J101 Quiz(s) 101
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This 2 page Class Notes was uploaded by Rachel Rusnak on Tuesday July 12, 2016. The Class Notes belongs to 101 at Ball State University taught by Metzger in Fall 2015. Since its upload, it has received 10 views. For similar materials see Journalism in Journalism and Media Studies at Ball State University.
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Date Created: 07/12/16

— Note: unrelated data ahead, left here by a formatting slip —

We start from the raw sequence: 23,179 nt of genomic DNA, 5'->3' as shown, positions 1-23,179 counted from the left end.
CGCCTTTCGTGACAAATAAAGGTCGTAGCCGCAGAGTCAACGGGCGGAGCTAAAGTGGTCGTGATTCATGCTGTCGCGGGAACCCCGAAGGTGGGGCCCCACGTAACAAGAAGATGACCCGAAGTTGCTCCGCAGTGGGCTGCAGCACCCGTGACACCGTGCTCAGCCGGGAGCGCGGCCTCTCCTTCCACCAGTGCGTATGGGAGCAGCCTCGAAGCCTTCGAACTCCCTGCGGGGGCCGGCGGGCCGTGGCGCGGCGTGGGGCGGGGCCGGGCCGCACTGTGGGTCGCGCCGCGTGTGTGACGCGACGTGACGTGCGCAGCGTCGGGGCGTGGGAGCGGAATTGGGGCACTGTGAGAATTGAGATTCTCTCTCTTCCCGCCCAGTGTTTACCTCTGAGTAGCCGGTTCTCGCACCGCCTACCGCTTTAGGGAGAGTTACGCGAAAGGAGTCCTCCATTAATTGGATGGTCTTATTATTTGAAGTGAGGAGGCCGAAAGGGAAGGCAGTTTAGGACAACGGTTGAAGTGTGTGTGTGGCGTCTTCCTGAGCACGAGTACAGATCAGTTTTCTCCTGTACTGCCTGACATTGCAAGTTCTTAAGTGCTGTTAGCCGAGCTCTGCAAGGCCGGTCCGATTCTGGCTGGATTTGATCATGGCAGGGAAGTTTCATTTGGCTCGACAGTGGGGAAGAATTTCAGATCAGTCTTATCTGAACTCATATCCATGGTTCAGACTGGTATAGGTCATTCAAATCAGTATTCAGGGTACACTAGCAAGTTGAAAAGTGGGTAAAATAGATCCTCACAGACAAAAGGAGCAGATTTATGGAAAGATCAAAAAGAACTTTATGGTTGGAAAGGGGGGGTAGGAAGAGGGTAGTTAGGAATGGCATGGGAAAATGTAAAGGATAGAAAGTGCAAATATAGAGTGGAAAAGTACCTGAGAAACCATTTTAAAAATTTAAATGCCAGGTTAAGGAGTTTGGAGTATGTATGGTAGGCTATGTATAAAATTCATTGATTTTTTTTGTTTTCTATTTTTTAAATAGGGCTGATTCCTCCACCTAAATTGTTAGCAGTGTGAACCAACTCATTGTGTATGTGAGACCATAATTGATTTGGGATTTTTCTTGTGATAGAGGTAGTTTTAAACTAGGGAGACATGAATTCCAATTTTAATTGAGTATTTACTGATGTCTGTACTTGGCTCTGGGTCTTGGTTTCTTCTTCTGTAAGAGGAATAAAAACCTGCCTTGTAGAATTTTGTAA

Journalism 101 J. Metzger Public Relations. 1. What are two of the three elements of public relations? a. Persuading people. b. Intergrading people with other people. 2. Success in PR means: a. Mutually beneficial relationships with audiences. b. High ethical standards. c. Appropriate skill sets. 3. He is considered the founder of Public Relations. a. Edward L. Bernays. 4. What us the definition of Public Relations? a. Intentional influence of attitudes and opinions; aggregative view of the general population; organized activities intended to favorable influence public opinion. 5. Phineas T. Barnum created publicity stunts to get coverage of his circus. 6. The government has run successful PR campaigns to drum up patriotism. 7. Rosie the Riveter was not created to enhance the image of women in the workplace. 8. PRSA stands for Public Relations Society of America. Gaming. 1. Board games were a precursor to video games. 2. First-generation video games were played in shopping malls and bard in the ‘70s and ‘80s. 3. There were so many imitation games, that the video game market crashed in the late ‘70s. 4. Gaming became a primary reason to buy a home computer. 5. “Legend of Zelda” is known as one of the best games of all time. 6. “Halo” is not the most successful mobile app game ever. 7. Esports is the forming of gaming and real sports. 8. A British company was not created “Angry Birds”. 9. “Pong” emulated table tennis. 10.Nintendo will not be known for coin-operated games. 11.Who was the founder of “Atari”? a. Nolan Bushnell. 12.The following are considered “hand-held” devices: a. Nintendo Gameboy. b. Nintendo DS. c. Gameboy Advance. 13.F2P stands for Free to Play. Chapter 3. 1. Literacy is not the inability to read and understand a variety of information. 2. The Bible, prayer books and hymnals were among the earliest publications. 3. Newsweek is not a news magazine and has struggled to survive. Journalism 101 J. Metzger 4. Because audio books are not read, they don’t not count as real books. 5. Circulation (average number of copies) x Readers per Copy = Audience. 6. The addition of multimedia to accompany print media online is a relatively new trend. 7. Describe the term “genre” as it pertains to books and magazines. a. Genre consists of different text such as religious, political, educational or entertainment. 8. Describe “muckracking” as it pertains to journalism in the late 1800s and early 1900s. a. Dig up scandalous stories and print them in circulatory prints; of government officials and people who held high-end job positions. 9. The No.1 paid circulation magazine is AARP. 10.Comic Books are NOT a major category of book types. 11.Intellectual property describes a creative work of art, writing, film, or software that belongs to a legally protected owner. Fist Quiz: 9/3/15 1. Media consumes at least 9 hours a day of our time. 2. Name three legitimate sources of news and information: a. Television. b. Newspapers. c. Internet. 3. One of the most influential pieces of legislation was the Telecommunications Act of 1996. 4. You are likely to have more than one career in your lifetime. 5. Explain what copyright means. a. Copyright is when you spread information through multiple sources from one root source. Yu state where the information came from, who said it, and when it was published. 6. Explain the SMCR model of mass communication. a. Sound- the subject of what information will be taken from. b. Message- what is being said. c. Channel- where the information is coming from. d. Receiver- who is getting the message. 7. Explain the concept of “narrowcasting”. a. When a broadcast is focused on one main point down to the details to adequately get the point / concern across. 8. Explain the concept of mass communication. a. The ability to spread information about a subject to more than one person and place at the same time.